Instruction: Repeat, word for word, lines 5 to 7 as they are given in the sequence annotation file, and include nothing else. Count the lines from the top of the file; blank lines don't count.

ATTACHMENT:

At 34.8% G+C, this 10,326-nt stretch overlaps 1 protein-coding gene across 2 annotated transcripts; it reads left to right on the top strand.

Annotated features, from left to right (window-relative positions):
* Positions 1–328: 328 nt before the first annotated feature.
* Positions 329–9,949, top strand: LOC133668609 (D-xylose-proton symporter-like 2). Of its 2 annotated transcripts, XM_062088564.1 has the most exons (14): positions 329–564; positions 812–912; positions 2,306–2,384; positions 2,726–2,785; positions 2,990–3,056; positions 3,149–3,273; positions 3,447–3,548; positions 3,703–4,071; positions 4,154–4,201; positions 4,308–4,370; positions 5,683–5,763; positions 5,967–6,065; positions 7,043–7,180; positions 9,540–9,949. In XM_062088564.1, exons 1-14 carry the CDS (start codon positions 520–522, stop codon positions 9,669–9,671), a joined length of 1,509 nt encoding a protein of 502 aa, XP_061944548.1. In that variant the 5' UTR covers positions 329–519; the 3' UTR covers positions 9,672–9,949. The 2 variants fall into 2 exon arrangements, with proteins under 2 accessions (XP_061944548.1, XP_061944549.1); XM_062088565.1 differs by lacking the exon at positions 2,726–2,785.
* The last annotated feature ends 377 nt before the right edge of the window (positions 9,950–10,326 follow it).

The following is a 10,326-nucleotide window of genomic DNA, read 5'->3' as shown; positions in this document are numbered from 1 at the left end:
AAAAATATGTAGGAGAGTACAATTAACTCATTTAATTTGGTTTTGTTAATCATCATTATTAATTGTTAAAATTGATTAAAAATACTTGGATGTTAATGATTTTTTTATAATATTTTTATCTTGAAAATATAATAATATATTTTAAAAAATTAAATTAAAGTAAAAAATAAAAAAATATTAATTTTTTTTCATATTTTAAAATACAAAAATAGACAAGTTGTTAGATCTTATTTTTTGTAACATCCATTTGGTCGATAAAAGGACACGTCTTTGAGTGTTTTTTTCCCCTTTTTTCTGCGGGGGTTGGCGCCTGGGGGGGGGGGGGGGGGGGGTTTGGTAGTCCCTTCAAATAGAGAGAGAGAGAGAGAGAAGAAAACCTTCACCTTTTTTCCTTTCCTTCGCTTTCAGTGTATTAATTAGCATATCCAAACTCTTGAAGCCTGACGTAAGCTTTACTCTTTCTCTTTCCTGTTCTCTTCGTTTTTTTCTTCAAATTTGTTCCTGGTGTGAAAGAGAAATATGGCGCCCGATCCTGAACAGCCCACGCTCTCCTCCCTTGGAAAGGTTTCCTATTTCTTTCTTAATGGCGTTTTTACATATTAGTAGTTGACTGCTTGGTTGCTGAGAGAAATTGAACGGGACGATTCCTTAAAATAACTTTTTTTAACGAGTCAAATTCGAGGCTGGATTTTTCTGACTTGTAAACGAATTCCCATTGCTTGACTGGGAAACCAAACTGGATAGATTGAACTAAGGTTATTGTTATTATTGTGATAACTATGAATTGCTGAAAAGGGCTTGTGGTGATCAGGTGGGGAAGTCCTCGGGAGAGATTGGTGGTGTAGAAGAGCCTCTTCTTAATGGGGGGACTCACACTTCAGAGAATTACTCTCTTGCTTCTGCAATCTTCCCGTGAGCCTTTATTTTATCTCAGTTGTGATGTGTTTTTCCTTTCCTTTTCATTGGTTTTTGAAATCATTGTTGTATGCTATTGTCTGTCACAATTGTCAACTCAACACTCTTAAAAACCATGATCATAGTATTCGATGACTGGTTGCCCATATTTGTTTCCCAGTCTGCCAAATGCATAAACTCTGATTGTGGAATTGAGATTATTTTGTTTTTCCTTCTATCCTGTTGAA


* The last annotated feature ends 377 nt before the right edge of the window (positions 9,950–10,326 follow it).

The following is a 10,326-nucleotide window of genomic DNA, read 5'->3' as shown; positions in this document are numbered from 1 at the left end:
AAAAATATGTAGGAGAGTACAATTAACTCATTTAATTTGGTTTTGTTAATCATCATTATTAATTGTTAAAATTGATTAAAAATACTTGGATGTTAATGATTTTTTTATAATATTTTTATCTTGAAAATATAATAATATATTTTAAAAAATTAAATTAAAGTAAAAAATAAAAAAATATTAATTTTTTTTCATATTTTAAAATACAAAAATAGACAAGTTGTTAGATCTTATTTTTTGTAACATCCATTTGGTCGATAAAAGGACACGTCTTTGAGTGTTTTTTTCCCCTTTTTTCTGCGGGGGTTGGCGCCTGGGGGGGGGGGGGGGGGGGGTTTGGTAGTCCCTTCAAATAGAGAGAGAGAGAGAGAGAAGAAAACCTTCACCTTTTTTCCTTTCCTTCGCTTTCAGTGTATTAATTAGCATATCCAAACTCTTGAAGCCTGACGTAAGCTTTACTCTTTCTCTTTCCTGTTCTCTTCGTTTTTTTCTTCAAATTTGTTCCTGGTGTGAAAGAGAAATATGGCGCCCGATCCTGAACAGCCCACGCTCTCCTCCCTTGGAAAGGTTTCCTATTTCTTTCTTAATGGCGTTTTTACATATTAGTAGTTGACTGCTTGGTTGCTGAGAGAAATTGAACGGGACGATTCCTTAAAATAACTTTTTTTAACGAGTCAAATTCGAGGCTGGATTTTTCTGACTTGTAAACGAATTCCCATTGCTTGACTGGGAAACCAAACTGGATAGATTGAACTAAGGTTATTGTTATTATTGTGATAACTATGAATTGCTGAAAAGGGCTTGTGGTGATCAGGTGGGGAAGTCCTCGGGAGAGATTGGTGGTGTAGAAGAGCCTCTTCTTAATGGGGGGACTCACACTTCAGAGAATTACTCTCTTGCTTCTGCAATCTTCCCGTGAGCCTTTATTTTATCTCAGTTGTGATGTGTTTTTCCTTTCCTTTTCATTGGTTTTTGAAATCATTGTTGTATGCTATTGTCTGTCACAATTGTCAACTCAACACTCTTAAAAACCATGATCATAGTATTCGATGACTGGTTGCCCATATTTGTTTCCCAGTCTGCCAAATGCATAAACTCTGATTGTGGAATTGAGATTATTTTGTTTTTCCTTCTATCCTGTTGAA